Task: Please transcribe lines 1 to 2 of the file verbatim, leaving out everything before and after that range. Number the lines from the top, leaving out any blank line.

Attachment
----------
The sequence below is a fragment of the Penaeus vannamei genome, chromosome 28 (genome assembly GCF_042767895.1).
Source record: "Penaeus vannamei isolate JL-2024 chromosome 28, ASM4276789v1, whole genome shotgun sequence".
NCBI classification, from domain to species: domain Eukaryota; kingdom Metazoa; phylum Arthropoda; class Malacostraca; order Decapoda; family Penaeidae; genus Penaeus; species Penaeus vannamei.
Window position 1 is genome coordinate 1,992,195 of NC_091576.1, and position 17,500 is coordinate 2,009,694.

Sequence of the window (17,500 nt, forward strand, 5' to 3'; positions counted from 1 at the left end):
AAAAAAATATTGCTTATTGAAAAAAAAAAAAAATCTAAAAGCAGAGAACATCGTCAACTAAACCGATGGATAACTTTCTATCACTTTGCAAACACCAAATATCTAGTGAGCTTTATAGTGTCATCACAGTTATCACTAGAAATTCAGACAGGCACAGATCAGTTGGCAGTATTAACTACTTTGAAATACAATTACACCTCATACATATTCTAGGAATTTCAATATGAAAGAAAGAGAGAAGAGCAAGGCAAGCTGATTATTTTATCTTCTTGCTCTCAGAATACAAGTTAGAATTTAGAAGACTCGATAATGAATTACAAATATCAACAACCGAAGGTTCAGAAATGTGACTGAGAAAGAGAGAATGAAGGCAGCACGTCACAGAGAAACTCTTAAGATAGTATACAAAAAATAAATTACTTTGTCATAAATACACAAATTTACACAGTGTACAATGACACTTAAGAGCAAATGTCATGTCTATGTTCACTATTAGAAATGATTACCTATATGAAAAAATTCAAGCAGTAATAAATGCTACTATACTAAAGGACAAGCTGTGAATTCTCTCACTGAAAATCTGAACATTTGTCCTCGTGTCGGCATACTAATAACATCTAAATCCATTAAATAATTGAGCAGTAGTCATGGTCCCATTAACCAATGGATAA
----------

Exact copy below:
The sequence below is a fragment of the Penaeus vannamei genome, chromosome 28 (genome assembly GCF_042767895.1).
Source record: "Penaeus vannamei isolate JL-2024 chromosome 28, ASM4276789v1, whole genome shotgun sequence".